Photo: ‘House of the Dragon’
Imagine being someone who regularly has a snack or two ready at your side whenever watching a film or tv show. As soon as it starts, you immediately draw your attention to your snacks instead, only looking at the screen when chewing your food or taking a sip of a drink. Now imagine watching a movie or series that grabs hold of your attention from the opening shot, something which gives you the urge to skip back a few times to make sure you catch every detail of whatever transpires. For once, you notice that consuming your snacks requires far more effort than watching what is on screen. As soon as the credits roll, you take a few minutes to process everything you’ve just seen.
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‘House of the Dragon’ is a series that provides that kind of viewing experience. Based on George R.R. Martin’s 2018 novel ‘Fire and Blood’, HBO’s newest fantasy prequel takes place roughly two hundred years before the events of ‘Game of Thrones’. With the show’s controversial last season still looming in the back of the minds of many fans, this new series had a tall mountain to climb, yet it did just that and then some. ‘House of the Dragon’ dusts off all the tools that made its predecessor the groundbreaking show that it was, those being an engaging political sphere, morally gray and complex characters, vivid gore, vibrant visual spectacles, and a lofty soundtrack. With co-creators Ryan J. Condal and George R.R. Martin at the helm, the series is a massive win for the world of Westeros, for HBO, and for the entire fantasy genre.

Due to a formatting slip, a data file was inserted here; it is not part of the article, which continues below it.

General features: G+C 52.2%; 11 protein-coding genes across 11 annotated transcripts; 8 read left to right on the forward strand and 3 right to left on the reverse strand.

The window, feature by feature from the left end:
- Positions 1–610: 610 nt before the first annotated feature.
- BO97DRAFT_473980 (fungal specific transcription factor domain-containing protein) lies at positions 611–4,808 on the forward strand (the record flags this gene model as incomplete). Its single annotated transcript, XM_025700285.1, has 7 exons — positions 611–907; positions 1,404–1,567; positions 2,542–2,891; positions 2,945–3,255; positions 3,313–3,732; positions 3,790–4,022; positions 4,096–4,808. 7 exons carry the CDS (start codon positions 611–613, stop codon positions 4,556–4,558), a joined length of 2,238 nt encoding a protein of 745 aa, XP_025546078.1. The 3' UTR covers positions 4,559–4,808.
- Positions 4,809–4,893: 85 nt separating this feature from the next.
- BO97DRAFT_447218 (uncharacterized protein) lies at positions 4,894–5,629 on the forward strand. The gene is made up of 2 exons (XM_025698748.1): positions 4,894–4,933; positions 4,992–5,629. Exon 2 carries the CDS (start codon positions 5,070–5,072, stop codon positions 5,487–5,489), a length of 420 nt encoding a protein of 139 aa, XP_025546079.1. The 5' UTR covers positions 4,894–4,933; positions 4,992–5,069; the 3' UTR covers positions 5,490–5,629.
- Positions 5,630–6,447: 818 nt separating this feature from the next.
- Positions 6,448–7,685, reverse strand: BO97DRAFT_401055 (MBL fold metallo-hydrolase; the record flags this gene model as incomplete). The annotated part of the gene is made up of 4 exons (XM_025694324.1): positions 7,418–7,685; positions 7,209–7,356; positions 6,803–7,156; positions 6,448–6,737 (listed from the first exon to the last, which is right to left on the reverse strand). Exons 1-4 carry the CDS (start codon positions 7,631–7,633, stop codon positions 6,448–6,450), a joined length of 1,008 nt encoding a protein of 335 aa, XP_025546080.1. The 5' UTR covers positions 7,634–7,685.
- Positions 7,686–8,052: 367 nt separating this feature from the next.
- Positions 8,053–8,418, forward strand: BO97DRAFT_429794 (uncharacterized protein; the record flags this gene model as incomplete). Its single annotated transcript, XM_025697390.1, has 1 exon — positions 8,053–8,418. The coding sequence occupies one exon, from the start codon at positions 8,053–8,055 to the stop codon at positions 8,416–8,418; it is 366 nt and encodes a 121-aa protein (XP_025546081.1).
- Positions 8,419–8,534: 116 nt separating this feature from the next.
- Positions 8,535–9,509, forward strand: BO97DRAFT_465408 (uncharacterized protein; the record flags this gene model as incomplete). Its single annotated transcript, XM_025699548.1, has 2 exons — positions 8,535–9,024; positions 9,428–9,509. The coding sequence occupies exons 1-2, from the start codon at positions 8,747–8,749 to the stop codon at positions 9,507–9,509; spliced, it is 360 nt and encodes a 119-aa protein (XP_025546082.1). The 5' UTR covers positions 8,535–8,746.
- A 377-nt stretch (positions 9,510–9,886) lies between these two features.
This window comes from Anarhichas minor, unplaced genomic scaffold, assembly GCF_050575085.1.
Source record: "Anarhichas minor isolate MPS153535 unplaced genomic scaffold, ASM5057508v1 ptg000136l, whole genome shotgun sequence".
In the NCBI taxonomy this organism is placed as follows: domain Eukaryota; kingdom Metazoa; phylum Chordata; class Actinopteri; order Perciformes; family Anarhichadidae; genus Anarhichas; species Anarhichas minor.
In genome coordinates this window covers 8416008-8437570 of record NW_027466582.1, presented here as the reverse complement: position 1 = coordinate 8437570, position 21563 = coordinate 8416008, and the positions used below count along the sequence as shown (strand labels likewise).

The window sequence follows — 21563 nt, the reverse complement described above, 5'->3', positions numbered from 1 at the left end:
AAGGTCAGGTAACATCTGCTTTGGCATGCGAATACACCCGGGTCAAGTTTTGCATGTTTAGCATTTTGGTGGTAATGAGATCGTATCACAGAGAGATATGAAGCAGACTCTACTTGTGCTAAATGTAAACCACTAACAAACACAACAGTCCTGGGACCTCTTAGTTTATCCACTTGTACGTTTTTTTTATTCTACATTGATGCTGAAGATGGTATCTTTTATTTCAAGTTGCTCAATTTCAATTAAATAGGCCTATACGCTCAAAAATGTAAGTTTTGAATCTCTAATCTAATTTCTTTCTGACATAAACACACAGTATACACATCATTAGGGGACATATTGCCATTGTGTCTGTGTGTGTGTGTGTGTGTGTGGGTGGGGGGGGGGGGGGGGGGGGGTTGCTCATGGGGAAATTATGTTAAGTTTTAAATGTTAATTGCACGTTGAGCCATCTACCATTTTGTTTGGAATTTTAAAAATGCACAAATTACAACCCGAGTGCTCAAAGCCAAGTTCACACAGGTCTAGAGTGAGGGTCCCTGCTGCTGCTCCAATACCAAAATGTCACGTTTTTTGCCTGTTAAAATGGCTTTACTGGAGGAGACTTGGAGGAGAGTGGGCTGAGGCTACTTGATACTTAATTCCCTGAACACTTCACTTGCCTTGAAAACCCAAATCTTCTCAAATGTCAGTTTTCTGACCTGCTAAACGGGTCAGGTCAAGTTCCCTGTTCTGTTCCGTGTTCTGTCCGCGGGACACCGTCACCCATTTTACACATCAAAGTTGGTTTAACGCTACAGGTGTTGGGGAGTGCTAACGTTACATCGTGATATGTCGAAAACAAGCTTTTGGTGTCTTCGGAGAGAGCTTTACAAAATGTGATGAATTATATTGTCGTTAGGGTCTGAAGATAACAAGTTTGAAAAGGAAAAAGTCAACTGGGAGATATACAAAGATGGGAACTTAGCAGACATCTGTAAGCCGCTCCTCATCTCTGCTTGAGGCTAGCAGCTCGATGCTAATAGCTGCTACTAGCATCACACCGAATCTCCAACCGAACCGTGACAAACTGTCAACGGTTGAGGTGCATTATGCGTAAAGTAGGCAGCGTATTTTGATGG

A Welcome Return To ‘Game of Thrones’ and Westeros
Without going into spoilers, the entire pilot episode, with the exception of the prologue, takes place in the city of King’s Landing, the home of the Red Keep and by extension, the Iron Throne itself. Despite spending a whole episode in only one city out of the entire world of Ice and Fire, it was a pleasant experience to revisit the center of many memorable moments throughout ‘Game of Thrones’. In fact, it would’ve probably felt a bit overwhelming to jump back and forth between different locations in a short period of time, so remaining in King’s Landing was perhaps the right decision. Additionally, given that the audience has been to Westeros, the show did not need to spend much time worldbuilding, nor did it.